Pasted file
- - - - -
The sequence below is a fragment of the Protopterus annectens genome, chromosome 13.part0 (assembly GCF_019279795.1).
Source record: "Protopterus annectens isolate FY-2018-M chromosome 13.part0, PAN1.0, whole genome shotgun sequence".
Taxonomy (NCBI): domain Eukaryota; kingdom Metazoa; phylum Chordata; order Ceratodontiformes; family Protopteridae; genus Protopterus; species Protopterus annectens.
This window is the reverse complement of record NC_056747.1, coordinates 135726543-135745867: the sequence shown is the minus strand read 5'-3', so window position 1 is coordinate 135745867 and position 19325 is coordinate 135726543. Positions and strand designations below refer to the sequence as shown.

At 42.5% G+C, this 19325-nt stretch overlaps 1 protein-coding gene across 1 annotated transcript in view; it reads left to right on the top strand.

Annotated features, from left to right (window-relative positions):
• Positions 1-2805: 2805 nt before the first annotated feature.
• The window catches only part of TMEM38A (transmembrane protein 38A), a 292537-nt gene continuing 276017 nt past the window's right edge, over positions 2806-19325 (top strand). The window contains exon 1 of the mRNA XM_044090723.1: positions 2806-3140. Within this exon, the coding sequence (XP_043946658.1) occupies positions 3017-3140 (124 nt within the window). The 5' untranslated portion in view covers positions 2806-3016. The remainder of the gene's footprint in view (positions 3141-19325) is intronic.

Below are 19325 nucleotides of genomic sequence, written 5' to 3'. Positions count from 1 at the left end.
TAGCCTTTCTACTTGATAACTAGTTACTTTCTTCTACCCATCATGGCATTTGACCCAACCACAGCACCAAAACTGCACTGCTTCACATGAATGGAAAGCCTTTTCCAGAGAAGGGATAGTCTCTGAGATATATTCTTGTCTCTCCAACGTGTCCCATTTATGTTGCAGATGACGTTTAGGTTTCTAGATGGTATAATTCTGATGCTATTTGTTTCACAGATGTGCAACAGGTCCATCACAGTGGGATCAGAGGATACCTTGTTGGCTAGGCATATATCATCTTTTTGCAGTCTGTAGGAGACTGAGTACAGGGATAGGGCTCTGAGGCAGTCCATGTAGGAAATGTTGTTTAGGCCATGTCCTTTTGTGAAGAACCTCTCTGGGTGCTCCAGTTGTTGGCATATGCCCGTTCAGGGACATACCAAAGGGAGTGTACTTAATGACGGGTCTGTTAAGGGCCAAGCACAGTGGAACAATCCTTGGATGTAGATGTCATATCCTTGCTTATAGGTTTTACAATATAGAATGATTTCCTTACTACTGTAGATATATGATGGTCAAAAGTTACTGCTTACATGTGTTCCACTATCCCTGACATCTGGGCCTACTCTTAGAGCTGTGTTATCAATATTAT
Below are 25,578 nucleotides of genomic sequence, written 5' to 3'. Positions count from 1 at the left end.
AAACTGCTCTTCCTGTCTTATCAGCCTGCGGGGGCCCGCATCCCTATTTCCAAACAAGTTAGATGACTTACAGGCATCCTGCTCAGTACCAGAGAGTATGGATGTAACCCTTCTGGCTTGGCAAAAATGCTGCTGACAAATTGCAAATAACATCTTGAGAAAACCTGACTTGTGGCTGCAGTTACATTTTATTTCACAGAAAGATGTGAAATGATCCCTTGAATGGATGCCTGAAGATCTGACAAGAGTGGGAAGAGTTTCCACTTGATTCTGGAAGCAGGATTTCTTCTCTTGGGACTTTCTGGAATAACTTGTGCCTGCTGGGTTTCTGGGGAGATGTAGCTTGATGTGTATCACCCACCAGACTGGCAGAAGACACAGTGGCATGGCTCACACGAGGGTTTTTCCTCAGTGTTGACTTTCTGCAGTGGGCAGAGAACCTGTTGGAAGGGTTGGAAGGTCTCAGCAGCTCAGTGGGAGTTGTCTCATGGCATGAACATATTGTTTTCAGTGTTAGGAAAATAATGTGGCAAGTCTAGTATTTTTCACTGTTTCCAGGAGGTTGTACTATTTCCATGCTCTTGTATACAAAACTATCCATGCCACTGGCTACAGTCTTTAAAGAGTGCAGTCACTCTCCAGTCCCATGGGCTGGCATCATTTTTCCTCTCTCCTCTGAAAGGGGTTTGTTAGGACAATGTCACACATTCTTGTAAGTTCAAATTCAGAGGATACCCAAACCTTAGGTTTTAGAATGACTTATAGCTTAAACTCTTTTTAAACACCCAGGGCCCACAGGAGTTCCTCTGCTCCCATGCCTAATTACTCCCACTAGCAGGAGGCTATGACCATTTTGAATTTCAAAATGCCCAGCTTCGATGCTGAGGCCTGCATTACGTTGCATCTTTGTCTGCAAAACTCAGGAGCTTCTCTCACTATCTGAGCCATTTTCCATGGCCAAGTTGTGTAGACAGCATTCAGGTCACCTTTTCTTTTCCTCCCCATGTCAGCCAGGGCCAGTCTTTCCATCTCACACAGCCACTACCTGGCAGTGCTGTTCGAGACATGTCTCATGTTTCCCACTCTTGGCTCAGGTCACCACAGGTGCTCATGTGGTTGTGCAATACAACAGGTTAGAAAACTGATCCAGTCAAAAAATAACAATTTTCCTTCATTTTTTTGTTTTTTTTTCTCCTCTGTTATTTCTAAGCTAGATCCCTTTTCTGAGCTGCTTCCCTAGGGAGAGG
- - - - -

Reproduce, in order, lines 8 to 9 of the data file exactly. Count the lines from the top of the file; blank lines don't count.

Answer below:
• The window catches only part of TMEM38A (transmembrane protein 38A), a 292537-nt gene continuing 276017 nt past the window's right edge, over positions 2806-19325 (top strand). The window contains exon 1 of the mRNA XM_044090723.1: positions 2806-3140. Within this exon, the coding sequence (XP_043946658.1) occupies positions 3017-3140 (124 nt within the window). The 5' untranslated portion in view covers positions 2806-3016. The remainder of the gene's footprint in view (positions 3141-19325) is intronic.

Below are 19325 nucleotides of genomic sequence, written 5' to 3'. Positions count from 1 at the left end.